Determination and Memorandum of Justification With Respect to Foreign Governments' Efforts Regarding Trafficking in Persons - Burma
Determination with Respect to Foreign Governments’ Efforts Regarding Trafficking in Persons – Burma
Pursuant to section 110 of the Trafficking Victims Protection Act of 2000 (Division A, Public Law 106-386), as amended (the “Act”), and the Presidential memorandum of delegation signed on February 3, 2012, I hereby determine, consistent with sections 110(d)(4) and 110(f) of the Act, that provision to the Government of Burma of all programs, projects, or activities of assistance described in sections 110(d)(1)(B) of the Act would promote the purposes of the Act or is otherwise in the national interest of the United States.
This determination shall be published in the Federal Register, and copies shall be transmitted to the appropriate committees in Congress.
Hillary Rodham Clinton
Secretary of State
MEMORANDUM OF JUSTIFICATION CONSISTENT WITH THE TRAFFICKING VICTIMS PROTECTION ACT OF 2000, REGARDING DETERMINATIONS WITH RESPECT TO BURMA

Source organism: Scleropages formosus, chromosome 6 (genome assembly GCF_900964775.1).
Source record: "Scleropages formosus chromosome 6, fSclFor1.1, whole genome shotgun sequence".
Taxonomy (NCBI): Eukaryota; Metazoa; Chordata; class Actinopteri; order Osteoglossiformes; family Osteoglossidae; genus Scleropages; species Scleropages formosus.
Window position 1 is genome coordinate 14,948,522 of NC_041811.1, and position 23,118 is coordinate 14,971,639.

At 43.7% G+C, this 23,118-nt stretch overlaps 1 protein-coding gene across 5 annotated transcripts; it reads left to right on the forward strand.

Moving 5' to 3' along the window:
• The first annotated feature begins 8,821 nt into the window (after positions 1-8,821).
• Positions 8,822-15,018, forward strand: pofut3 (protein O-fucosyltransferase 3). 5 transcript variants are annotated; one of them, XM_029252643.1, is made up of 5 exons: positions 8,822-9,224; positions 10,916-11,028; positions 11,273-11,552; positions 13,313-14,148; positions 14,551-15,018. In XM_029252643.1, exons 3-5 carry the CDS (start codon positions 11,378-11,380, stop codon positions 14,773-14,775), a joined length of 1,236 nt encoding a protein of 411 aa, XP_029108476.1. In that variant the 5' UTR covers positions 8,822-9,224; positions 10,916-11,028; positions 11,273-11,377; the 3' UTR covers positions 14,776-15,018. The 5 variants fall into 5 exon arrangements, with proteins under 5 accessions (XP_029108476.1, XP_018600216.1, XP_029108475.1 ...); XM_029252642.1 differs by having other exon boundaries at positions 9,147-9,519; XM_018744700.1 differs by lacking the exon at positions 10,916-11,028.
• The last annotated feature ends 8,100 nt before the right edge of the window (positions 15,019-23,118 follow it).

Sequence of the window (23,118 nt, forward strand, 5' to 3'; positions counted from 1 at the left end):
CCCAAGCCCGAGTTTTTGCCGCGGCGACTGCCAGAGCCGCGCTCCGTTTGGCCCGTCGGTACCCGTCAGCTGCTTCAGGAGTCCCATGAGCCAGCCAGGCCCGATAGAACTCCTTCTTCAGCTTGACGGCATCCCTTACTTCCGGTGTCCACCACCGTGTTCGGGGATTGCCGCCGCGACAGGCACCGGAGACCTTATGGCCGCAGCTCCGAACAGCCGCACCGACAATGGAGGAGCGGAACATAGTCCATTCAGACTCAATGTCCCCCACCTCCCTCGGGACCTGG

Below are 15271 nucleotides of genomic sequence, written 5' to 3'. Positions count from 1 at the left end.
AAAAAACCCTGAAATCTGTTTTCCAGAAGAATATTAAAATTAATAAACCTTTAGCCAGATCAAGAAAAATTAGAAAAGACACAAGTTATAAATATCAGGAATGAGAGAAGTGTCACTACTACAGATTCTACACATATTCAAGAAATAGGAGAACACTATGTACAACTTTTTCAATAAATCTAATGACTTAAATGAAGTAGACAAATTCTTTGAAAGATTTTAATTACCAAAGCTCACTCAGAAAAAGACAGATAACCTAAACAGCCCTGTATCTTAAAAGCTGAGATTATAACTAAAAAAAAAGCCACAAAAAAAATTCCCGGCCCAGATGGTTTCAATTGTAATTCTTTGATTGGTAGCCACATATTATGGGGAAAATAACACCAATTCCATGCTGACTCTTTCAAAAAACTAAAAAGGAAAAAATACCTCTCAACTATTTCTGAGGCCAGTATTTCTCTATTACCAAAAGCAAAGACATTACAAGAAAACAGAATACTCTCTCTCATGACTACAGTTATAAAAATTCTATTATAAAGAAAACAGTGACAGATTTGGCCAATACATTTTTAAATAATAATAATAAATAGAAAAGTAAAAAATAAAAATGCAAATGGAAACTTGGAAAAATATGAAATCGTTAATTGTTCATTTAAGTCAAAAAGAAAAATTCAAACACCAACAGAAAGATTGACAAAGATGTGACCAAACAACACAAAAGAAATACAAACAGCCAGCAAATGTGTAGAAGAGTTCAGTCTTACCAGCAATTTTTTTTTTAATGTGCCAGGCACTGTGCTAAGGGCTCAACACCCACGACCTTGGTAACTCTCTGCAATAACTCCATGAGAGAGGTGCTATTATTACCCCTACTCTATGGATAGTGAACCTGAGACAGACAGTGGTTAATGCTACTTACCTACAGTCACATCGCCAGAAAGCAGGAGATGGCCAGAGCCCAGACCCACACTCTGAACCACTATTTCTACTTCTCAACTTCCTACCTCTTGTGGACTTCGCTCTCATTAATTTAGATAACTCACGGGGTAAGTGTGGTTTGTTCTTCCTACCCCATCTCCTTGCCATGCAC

Pursuant to sections 110(d) and (f) of the Trafficking Victims Protection Act of 2000 (Div. A, P.L. 106-386), as amended (the “Act”), and the Presidential memorandum of delegation signed on February 3, 2012, the Secretary has made an additional determination regarding Burma, one of the 23 countries placed in Tier 3 in the Department of State’s 2011 Trafficking in Persons Report. The Secretary has determined, consistent with the Act’s waiver authority, that the ability to provide the multilateral assistance referred to in section 110(d)(1)(B) to Burma would promote the purposes of the Act or is otherwise in the national interest of the United States.
Explanation of the Secretary’s Determination
As assessed in 2011, the Government of Burma does not fully comply with the Act’s minimum standards for the elimination of trafficking and is not making significant efforts to do so. Trafficking within Burma continues to be a significant problem, as elements of the armed forces engage in the unlawful conscription of child soldiers and continue to be the main perpetrators of forced labor inside the country. Burmese military authorities’ use of forced or compulsory labor remains a widespread and serious problem, particularly targeting members of ethnic minority groups.
The Secretary has determined, consistent with the provisions of the Act, that provision of all programs, projects and activities described in section 110(d)(1)(B) would promote the purposes of the Act or is otherwise in the national interest of the United States. This amends the President’s determination, with respect to Burma, of September 22, 2011.
Justification: The Secretary’s determination with respect to Burma, consistent with the Act’s waiver authority, is in the national interest because it will allow U.S. support for certain assistance by international financial institutions (IFIs) to support Burma’s reform efforts.